UKZN senior lecturer and researcher Dr Andile Khathi has received the National Research Foundation (NRF) Research Excellence Award for Early Career / Emerging Researchers in the Life Sciences.
The presentation was made to Khathi during the NRF Awards ceremony at the Century City Conference Centre in Cape Town.
The NRF makes the award – which includes R50 000 to be used for research-related activities – in the interests of developing and enhancing the stature of early career/emerging researchers and individuals with disabilities. Part of the rationale is to inspire new and emerging researchers to be high achievers and give them the experience of what it takes to become a recognised scholar, as part of the transformation agenda.
Generally, the prestigious NRF awards honour the country’s leading scientists and best-performing researchers, recognising excellence and achievement in knowledge creation and dissemination.
Said Khathi, ‘I’m finding it hard to believe that this is happening to me. I’m inspired to work even more so that we push the boundaries of science. I don’t consider this award my own – it belongs to our Endocrine physiology research team. We have lovely postgraduate students (past and present) who help us push boundaries and make our science better each day. I also share this award with my research partners, Dr Sethu Ngubane and Dr Ntethelelo Sibiya with whom I do most of my work. I’d like to acknowledge my colleagues in the School who always open their doors to me when I need help or advice. A special thank you goes to Professor Musa Mabandla and Professor Anil Chuturgoon for their ongoing support. Lastly, I would like to thank my family and friends. They are my biggest cheerleaders who keep me going.’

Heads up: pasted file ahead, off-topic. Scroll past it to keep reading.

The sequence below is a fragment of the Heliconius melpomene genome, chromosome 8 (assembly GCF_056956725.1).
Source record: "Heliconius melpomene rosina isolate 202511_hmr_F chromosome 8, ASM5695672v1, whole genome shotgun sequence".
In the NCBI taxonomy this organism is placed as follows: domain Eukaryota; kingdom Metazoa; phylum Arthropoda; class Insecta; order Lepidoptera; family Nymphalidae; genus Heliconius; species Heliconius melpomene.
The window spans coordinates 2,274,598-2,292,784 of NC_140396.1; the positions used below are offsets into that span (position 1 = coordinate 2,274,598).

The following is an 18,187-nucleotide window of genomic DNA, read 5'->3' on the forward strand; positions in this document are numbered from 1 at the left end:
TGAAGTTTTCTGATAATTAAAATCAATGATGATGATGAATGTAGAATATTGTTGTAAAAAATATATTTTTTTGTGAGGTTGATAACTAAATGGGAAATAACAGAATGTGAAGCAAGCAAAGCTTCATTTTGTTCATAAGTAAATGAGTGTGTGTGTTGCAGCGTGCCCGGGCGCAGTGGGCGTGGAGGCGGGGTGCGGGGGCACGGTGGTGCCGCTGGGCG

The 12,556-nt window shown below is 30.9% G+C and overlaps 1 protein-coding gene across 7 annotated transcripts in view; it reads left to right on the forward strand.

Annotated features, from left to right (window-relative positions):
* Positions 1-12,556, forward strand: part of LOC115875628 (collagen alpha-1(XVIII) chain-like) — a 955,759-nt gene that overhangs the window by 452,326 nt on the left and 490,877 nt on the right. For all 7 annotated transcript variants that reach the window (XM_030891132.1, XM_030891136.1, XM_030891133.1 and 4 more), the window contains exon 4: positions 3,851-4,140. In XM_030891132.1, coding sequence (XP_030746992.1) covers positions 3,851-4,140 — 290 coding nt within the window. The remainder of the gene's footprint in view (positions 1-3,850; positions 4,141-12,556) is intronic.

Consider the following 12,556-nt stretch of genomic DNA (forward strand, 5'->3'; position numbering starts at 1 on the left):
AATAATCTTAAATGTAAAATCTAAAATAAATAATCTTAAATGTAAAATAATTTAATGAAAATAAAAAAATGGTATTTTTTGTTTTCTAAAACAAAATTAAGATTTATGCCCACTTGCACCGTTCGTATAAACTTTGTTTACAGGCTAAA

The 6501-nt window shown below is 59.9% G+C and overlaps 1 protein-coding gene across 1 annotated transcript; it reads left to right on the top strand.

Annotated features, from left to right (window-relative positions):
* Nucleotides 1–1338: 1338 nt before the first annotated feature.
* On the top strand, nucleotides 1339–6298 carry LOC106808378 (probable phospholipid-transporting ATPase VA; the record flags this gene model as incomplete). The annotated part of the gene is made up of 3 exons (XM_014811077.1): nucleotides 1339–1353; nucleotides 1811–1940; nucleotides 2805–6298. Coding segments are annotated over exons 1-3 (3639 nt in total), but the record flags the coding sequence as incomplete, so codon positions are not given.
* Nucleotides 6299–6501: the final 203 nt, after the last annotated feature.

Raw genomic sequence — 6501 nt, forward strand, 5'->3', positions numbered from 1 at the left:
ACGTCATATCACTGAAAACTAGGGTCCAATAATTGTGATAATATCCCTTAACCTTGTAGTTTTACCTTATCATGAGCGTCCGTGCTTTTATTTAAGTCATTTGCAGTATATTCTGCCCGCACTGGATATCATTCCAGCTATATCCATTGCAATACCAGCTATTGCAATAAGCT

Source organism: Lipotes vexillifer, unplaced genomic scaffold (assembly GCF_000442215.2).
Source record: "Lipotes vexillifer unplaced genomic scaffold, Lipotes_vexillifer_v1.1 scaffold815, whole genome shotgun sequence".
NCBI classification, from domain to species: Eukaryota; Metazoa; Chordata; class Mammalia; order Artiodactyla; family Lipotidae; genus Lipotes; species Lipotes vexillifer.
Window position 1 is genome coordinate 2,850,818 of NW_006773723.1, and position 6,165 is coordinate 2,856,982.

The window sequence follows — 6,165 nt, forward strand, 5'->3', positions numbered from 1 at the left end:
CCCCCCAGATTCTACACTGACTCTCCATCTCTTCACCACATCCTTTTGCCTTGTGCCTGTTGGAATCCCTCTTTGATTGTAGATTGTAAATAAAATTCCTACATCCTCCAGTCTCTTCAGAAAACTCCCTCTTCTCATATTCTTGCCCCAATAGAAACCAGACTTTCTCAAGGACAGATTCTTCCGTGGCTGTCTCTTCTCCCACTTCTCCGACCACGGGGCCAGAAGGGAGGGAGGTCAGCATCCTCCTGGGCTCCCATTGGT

Khathi is the Academic Leader in the Discipline of Human Physiology in the School of Laboratory Medicine and Medical Sciences. He is the co-founder and chairperson of the Diabetes and Endocrine Research Society of South Africa and a Topic Editor for Frontiers in Endocrinology, one of the leading journals in his field. He is a Y-rated NRF researcher. To date, he has published 55 publications, one book chapter and graduated five PhD and 17 master’s students. He is currently supervising eight masters and 12 PhD students.
In 2018, Khathi created a novel animal model for diet-induced prediabetes, a condition where the blood glucose levels are higher than normal but not high enough for a type 2 diabetes diagnosis. This model was the first in the world to achieve this without any chemical or genetic manipulation. Using this model, he has shown how complications often associated with type 2 diabetes, actually begin during the prediabetic state.
His work has further improved the understanding of how people with prediabetes are at an increased risk of developing severe COVID-19 symptoms and even death due to the asymptomatic nature of the disorder when compared with non-prediabetic individuals. This research was included in a World Health Organization report discussing how prediabetes should be listed as a recognised comorbidity for COVID-19. In line with this, he has designed a novel diagnostic device for the early detection of prediabetes and is currently developing a prototype.
Said Dean of Research at the College of Health Sciences Professor Anil Chuturgoon: ‘We extend our heartiest congratulations to Dr Khathi. His novel research is in the field of managing Diabetes Mellitus where he’s been at the forefront in the development of new diagnostic tools for the early diagnosis of endocrine disorders. An NRF-rated researcher, his pioneering work has been recognised nationally and internationally. We are proud of his accomplishments and wish him great success in his research endeavours.’
Words: Lihle Sosibo